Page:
“More than the top, there has been a big boost in grassroots development post Bhavani Devi and Tokyo, which wasn't there before. Earlier, around 200 people would play fencing in Maharashtra. That has gone up to 300-400 now. State academies have sprung up in various districts,” Dongare says.

Around the time Bhavani had begun breaking barriers for Indian fencing, infrastructure and access to equipment was steadily improving in the country. Gone are the days of fencers sharing equipment in domestic events. Over the last decade, Dongare says, state and national meets are held on 10 and 14 pistes, respectively, have moved to electronic scoring with video referrals and real-time online results through the use of Fencing Time software.

Sports Authority of India’s National Centre of Excellence too begun focussing on the sport, with fencers spread across its centre in Patiala, Kerala, Guwahati, Assam, among others. From practicing in Jammu, Kritarthi is now based at SAI’s Patiala centre, where supply of equipment — a costly affair in fencing — isn't a worry.

“When more kids are playing the sport, more are the chances of us spotting good talent and giving them proper facilities in centres like at SAI,” Rajpal Yadav, a fencing coach in Haryana who has 55 kids in his academy, says.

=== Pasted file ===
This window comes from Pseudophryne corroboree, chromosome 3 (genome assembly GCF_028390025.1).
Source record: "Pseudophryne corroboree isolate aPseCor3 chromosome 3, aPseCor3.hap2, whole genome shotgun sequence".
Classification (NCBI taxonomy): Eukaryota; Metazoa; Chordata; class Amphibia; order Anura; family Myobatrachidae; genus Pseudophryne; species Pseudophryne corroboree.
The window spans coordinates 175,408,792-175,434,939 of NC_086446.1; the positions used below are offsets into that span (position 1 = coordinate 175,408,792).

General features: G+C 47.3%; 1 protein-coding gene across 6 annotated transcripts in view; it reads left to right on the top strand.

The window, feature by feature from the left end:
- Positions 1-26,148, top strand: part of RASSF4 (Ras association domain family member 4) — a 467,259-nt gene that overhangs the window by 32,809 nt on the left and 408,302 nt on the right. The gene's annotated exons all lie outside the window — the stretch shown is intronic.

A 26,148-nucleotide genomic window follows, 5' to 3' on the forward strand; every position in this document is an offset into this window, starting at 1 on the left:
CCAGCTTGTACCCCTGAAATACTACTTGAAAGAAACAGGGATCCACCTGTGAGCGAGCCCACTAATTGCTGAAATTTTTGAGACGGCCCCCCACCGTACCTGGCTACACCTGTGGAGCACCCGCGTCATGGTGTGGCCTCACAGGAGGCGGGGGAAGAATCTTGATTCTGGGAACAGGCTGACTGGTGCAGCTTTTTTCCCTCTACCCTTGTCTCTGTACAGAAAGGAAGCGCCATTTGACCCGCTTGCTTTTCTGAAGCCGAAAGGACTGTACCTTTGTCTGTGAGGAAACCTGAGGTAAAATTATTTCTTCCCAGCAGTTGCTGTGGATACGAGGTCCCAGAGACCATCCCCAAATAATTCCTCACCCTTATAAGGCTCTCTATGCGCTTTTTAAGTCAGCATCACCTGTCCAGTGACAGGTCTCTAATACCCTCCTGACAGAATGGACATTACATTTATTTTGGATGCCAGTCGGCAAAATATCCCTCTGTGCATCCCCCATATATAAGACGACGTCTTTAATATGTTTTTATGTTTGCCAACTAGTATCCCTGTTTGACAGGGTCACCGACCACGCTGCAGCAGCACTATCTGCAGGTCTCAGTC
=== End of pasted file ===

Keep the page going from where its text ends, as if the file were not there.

“In the last few years, there has been a sudden improvement. People didn’t understand the sport before whereas after Bhavani Devi, fencing is not new for people. State and national meets also weren’t competitive earlier,” he adds.

Better competition

Thakor jokes that fencers from Gujarat were considered a “second bye” in national meets some years ago. Now, they are taken much more seriously.

“Five years ago, there wasn't this level of competition in the nationals," Kritarthi, who competed in the Budapest World Cup in January, says. “There would 2-3 strong states, but not much beyond that. Now, that has also improved along with the awareness and infrastructure.”

While domestically the competitive hole may have narrowed, the gap between India and world fencing remains wide. For every Bhavani Devi competing with the elite, there are thousands in the country for whom taking the step up remains a tall ask.

Need for exposure

Yadav reckons the only way towards bridging that is to identify a select bunch of potential fencers and hand them international exposure — in terms of both competition and training in “fencing hubs”. Bhavani trains in France, and so does Karan Gurjar, India’s top male sabre fencer who went there in 2021 realising the importance of training with foreign fencers to match up to them.

If that happens, Yadav believes Indian fencing’s growing grassroots strength can translate into its rise not just at the Asian but also the world level.

“In the coming years, fencing will grow further in India. It will take time, but it can happen,” he says.